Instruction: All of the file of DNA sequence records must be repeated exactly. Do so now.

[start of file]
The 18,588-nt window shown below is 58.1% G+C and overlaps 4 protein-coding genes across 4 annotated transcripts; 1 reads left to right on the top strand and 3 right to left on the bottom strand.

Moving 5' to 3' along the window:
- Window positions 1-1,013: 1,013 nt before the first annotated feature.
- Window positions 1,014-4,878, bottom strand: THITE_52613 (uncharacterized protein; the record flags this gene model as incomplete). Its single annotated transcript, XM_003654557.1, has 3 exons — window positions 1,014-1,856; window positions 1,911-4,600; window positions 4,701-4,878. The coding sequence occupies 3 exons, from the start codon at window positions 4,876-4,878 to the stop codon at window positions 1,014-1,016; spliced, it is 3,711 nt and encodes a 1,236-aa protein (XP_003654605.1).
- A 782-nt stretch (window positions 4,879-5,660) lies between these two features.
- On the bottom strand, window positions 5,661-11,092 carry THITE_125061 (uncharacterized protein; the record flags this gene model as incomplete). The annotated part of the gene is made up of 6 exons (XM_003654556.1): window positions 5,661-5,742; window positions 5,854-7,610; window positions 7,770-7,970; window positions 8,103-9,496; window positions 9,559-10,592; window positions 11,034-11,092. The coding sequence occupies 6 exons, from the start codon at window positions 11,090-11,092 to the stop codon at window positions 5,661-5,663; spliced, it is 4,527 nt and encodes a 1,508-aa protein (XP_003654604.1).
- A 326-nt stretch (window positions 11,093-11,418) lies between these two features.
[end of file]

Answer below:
The 18,588-nt window shown below is 58.1% G+C and overlaps 4 protein-coding genes across 4 annotated transcripts; 1 reads left to right on the top strand and 3 right to left on the bottom strand.

Moving 5' to 3' along the window:
- Window positions 1-1,013: 1,013 nt before the first annotated feature.
- Window positions 1,014-4,878, bottom strand: THITE_52613 (uncharacterized protein; the record flags this gene model as incomplete). Its single annotated transcript, XM_003654557.1, has 3 exons — window positions 1,014-1,856; window positions 1,911-4,600; window positions 4,701-4,878. The coding sequence occupies 3 exons, from the start codon at window positions 4,876-4,878 to the stop codon at window positions 1,014-1,016; spliced, it is 3,711 nt and encodes a 1,236-aa protein (XP_003654605.1).
- A 782-nt stretch (window positions 4,879-5,660) lies between these two features.
- On the bottom strand, window positions 5,661-11,092 carry THITE_125061 (uncharacterized protein; the record flags this gene model as incomplete). The annotated part of the gene is made up of 6 exons (XM_003654556.1): window positions 5,661-5,742; window positions 5,854-7,610; window positions 7,770-7,970; window positions 8,103-9,496; window positions 9,559-10,592; window positions 11,034-11,092. The coding sequence occupies 6 exons, from the start codon at window positions 11,090-11,092 to the stop codon at window positions 5,661-5,663; spliced, it is 4,527 nt and encodes a 1,508-aa protein (XP_003654604.1).
- A 326-nt stretch (window positions 11,093-11,418) lies between these two features.